Is modern work culture is pushing otherwise good people to adopt poor management styles? From creating “growth opportunities” to taking on mentors, managers often find themselves falling into progressive traps that seem like the right thing to do, but ultimately lead employees astray. In the following excerpt from Good People, Bad Managers, Samuel A. Culbert examines the effectiveness of modern management approaches.
When it’s called to their attention, most managers quickly recognize the value of new management approaches and the importance of upgrading their current style. But the work culture has them fearful of taking a new direction and possibly making an image- discrediting mistake. Wading into the waters of change, but risking only one toe at a time, they seldom make sufficient headway to realize the momentum required to continue progressing. In the end, they talk enthusiastically about progressive practices but don’t commit to system change. And do they ever talk. Knowing change is needed, wanting to think themselves avant-garde and progressive, they speak enlightenment words. But it’s old wine in new bottles.
Passing timelines and meeting benchmarks, managers “progress- up.” They no longer make assignments, they provide “growth opportunities” and “challenge a person’s potential.” They don’t ask for help, they “reach out.” Their direct reports are no longer their employees, they are “business partners.” They don’t persuade and convince, they “discuss to get buy- in.” They no longer assign people to project groups, they assign them to “tiger teams” and invite them to “take journeys together.” Instead of working the data, it’s a “deep dive” and “taking analysis to the next level.” Finding someone proposing a course of action they like, they don’t just concur, now they’re “in violent agreement”— which always scares the hell out of me. When a manager wants someone’s focus, they say “let me be honest with you” and “time to open the kimono” without realizing they might be admitting that past declarations lacked truthfulness and, should I say it, a certain degree of “intimacy.” Do these words really change anything? Does anyone work “inside the box” anymore?!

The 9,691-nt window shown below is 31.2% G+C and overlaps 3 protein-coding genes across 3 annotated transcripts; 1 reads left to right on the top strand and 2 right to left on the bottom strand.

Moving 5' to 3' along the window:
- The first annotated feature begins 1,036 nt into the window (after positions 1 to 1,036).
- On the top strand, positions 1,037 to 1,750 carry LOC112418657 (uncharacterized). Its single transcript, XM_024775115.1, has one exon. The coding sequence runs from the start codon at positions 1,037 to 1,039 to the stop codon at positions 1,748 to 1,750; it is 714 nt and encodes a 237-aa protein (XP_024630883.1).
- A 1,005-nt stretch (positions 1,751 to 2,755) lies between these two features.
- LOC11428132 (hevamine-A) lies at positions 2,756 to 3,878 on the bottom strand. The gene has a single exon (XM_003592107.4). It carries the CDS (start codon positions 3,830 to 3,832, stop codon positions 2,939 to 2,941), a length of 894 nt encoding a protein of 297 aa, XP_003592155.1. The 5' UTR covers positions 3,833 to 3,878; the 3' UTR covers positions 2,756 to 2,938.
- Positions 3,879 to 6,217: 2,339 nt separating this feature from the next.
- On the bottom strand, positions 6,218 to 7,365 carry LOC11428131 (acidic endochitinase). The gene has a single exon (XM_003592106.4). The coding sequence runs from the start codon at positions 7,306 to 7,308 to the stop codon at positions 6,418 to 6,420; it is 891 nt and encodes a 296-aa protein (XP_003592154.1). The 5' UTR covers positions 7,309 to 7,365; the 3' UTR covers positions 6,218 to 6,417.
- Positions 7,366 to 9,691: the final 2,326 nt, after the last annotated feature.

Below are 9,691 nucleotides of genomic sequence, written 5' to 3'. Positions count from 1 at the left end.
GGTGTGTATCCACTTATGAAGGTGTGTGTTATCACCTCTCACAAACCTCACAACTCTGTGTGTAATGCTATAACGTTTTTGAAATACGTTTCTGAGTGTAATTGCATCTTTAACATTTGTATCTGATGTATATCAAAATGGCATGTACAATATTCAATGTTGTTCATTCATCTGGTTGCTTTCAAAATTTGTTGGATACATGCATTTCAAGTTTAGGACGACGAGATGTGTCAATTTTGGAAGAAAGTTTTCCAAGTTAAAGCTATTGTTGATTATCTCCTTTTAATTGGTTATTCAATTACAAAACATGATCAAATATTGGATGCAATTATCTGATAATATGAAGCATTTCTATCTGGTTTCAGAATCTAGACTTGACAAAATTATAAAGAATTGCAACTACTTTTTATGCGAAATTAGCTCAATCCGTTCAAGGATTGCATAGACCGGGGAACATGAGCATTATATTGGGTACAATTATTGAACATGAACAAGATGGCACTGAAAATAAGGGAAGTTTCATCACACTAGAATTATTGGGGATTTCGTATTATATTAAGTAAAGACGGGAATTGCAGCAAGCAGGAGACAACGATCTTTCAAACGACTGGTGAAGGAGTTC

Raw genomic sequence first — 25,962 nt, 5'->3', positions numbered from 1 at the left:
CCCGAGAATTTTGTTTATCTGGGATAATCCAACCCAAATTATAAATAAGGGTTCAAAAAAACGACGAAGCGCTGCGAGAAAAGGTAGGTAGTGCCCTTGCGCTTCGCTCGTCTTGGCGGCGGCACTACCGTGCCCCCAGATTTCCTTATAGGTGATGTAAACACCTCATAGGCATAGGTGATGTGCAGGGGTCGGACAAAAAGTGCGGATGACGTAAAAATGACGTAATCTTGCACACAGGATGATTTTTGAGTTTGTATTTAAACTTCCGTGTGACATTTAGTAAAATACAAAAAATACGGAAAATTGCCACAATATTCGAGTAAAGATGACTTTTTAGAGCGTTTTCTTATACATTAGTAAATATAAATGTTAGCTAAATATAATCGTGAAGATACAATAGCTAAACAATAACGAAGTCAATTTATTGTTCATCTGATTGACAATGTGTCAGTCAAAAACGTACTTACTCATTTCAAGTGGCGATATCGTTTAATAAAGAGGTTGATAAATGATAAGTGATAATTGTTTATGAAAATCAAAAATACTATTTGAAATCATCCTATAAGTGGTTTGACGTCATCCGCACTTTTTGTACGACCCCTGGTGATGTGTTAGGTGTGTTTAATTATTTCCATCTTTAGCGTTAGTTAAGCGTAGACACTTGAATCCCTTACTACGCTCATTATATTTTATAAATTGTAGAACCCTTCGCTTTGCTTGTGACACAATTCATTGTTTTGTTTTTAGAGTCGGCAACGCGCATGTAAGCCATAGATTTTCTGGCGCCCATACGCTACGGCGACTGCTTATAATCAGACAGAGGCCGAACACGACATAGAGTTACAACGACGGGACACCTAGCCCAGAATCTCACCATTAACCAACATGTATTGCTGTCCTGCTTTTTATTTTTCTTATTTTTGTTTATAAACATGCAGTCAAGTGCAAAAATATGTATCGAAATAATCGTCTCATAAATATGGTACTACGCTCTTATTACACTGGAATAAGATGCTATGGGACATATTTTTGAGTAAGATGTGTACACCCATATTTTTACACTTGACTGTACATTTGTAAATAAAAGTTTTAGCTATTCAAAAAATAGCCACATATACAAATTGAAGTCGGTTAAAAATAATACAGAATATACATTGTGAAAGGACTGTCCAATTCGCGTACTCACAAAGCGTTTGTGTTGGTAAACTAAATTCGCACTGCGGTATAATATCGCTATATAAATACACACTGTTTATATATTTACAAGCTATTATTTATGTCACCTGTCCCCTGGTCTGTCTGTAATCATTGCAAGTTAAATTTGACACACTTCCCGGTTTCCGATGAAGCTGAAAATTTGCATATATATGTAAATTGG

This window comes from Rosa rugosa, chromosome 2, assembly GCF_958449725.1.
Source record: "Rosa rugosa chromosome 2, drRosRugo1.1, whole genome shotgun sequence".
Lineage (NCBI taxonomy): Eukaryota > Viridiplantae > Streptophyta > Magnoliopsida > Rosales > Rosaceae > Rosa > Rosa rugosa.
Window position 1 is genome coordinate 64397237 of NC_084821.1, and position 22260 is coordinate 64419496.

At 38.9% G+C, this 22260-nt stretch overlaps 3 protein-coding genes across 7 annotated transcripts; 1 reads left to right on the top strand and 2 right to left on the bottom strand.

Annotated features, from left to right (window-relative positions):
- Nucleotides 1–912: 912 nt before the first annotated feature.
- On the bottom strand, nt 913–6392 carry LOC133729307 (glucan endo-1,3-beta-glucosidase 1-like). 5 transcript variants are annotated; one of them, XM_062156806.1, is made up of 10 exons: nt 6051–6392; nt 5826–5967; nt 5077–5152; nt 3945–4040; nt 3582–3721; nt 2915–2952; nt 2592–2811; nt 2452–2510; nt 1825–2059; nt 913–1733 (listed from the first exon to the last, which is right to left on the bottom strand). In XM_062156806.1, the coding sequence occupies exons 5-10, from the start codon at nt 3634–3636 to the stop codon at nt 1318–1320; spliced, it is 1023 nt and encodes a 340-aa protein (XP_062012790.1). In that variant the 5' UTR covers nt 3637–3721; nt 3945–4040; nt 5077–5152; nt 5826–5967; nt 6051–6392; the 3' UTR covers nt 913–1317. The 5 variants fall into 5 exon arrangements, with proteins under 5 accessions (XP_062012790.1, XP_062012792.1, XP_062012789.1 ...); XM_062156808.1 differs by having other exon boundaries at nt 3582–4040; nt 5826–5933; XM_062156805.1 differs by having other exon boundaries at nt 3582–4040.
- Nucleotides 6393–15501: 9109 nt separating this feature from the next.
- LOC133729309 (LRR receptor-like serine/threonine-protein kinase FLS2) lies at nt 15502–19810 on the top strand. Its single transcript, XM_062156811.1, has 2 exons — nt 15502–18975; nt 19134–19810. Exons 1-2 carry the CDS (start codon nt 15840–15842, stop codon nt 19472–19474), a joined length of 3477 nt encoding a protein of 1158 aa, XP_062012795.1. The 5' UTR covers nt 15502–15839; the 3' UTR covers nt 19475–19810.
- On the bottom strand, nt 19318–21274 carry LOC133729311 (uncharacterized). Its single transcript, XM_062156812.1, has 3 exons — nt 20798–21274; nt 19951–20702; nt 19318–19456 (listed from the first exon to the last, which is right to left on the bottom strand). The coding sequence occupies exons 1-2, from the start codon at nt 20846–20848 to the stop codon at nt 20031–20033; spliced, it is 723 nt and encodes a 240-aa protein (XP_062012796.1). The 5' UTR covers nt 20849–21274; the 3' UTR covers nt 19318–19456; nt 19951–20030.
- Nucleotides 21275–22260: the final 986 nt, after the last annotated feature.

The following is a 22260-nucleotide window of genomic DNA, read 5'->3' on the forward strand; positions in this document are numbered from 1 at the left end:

The field of management has gone too many years implementing new and progressive management practices without much fundamental progress made. Employees want managers to perform their mandated other- directed duties. They need managers to help them accomplish what they’re unable to do for themselves. But this entails managers acknowledging past insufficiencies, admitting error, and taking other directed approaches to managing. Is it that managers need different guidance from their higher- level managers and leaders, or is it that they’re too insecure and system suspicious to vary from what they know? Probably it’s both.
The field of management has gone too many years implementing new and progressive management practices without much fundamental progress made.
Unfortunately, when managers find the approach they’re using not working, too often their backup approach is going longer and stronger with the same approach that didn’t work. And when that doesn’t overpower employee resistance, you know what they do. It’s a route we’ve already traveled. They blame their employee for not being responsive. Responsive to what? Responsive to the self- serving, pretentious practices the work culture claims is good managerial behavior.
When asking top- level managers how they got to the top, a large percentage cite someone “big” who, recognizing their potential, took them under their wing, so to speak, and set about opening doors. In today’s lexicon that’s called “being mentored.” But I don’t find mentoring a company plus. A mentor is someone playing favorites, short- circuiting the system, and ensuring preferential treatment at the expense of system- wide fair play.
Needless to say, mentors don’t think what they’re doing is negative. In their minds they’re practicing good management, doing what’s objectively right for the company. They’re cultivating talent, keeping people challenged, and fast- tracking “high performers” to ensure the company doesn’t lose them. It’s as if what they are doing is part of some grand retention strategy. Well, as much as I hate to rain on anyone’s happiness parade, playing favorites by mentoring is not the good management development system companies should be shooting for. Good management is not about mentoring one individual at a time. It’s about fixing the system so that everyone can be their best and help the company, and creating the circumstances for individuals to realize their ambitions and dreams.
Managing in today’s work culture is fraught with too many demands for managers to assume a more other-directed focus and mentality. To do so, managers would have to put self- pursuits on hold, drop the pretense of objectivity, and work collaboratively with cohorts to identify and remove obstacles to employee effectiveness companywide. Other- directed management requires providing employees the assurances needed to feel safe speaking their minds. Give employees a voice and managers will finally have the data they now lack for facing up to their mistakes and revising the erroneous reasoning that led to their making them. The way things are going now, what I’m talking about appears light- years away.
Under what circumstances can employees and cohorts expect to get the type of managerial good behavior they need? It’s obvious; the culture has to change.
Featured image credit: conference room table office by Free-Photos. Public domain via Pixabay.